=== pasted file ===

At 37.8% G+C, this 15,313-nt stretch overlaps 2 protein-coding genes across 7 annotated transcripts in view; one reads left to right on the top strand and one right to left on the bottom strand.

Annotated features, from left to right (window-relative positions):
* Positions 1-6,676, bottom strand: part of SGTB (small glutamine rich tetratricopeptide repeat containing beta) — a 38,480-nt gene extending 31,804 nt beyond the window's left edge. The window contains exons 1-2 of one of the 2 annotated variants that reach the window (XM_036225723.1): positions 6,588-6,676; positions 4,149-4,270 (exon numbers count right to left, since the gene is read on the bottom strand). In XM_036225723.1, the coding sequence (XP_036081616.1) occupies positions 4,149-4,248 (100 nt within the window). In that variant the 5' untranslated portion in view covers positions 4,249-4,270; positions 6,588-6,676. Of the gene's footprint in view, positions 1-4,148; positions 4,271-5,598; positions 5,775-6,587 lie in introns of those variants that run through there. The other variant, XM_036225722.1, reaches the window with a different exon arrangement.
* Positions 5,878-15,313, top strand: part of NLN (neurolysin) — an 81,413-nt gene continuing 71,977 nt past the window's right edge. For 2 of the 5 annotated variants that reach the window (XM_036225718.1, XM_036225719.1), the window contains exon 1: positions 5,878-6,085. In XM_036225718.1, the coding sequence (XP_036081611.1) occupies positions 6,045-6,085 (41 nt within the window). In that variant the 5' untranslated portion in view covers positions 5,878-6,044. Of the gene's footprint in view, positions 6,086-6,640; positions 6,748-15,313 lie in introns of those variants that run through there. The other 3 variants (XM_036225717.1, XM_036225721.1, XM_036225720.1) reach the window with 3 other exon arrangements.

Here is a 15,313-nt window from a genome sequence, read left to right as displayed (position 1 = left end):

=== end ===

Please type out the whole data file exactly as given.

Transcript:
At 37.8% G+C, this 15,313-nt stretch overlaps 2 protein-coding genes across 7 annotated transcripts in view; one reads left to right on the top strand and one right to left on the bottom strand.

Annotated features, from left to right (window-relative positions):
* Positions 1-6,676, bottom strand: part of SGTB (small glutamine rich tetratricopeptide repeat containing beta) — a 38,480-nt gene extending 31,804 nt beyond the window's left edge. The window contains exons 1-2 of one of the 2 annotated variants that reach the window (XM_036225723.1): positions 6,588-6,676; positions 4,149-4,270 (exon numbers count right to left, since the gene is read on the bottom strand). In XM_036225723.1, the coding sequence (XP_036081616.1) occupies positions 4,149-4,248 (100 nt within the window). In that variant the 5' untranslated portion in view covers positions 4,249-4,270; positions 6,588-6,676. Of the gene's footprint in view, positions 1-4,148; positions 4,271-5,598; positions 5,775-6,587 lie in introns of those variants that run through there. The other variant, XM_036225722.1, reaches the window with a different exon arrangement.
* Positions 5,878-15,313, top strand: part of NLN (neurolysin) — an 81,413-nt gene continuing 71,977 nt past the window's right edge. For 2 of the 5 annotated variants that reach the window (XM_036225718.1, XM_036225719.1), the window contains exon 1: positions 5,878-6,085. In XM_036225718.1, the coding sequence (XP_036081611.1) occupies positions 6,045-6,085 (41 nt within the window). In that variant the 5' untranslated portion in view covers positions 5,878-6,044. Of the gene's footprint in view, positions 6,086-6,640; positions 6,748-15,313 lie in introns of those variants that run through there. The other 3 variants (XM_036225717.1, XM_036225721.1, XM_036225720.1) reach the window with 3 other exon arrangements.

Here is a 15,313-nt window from a genome sequence, read left to right as displayed (position 1 = left end):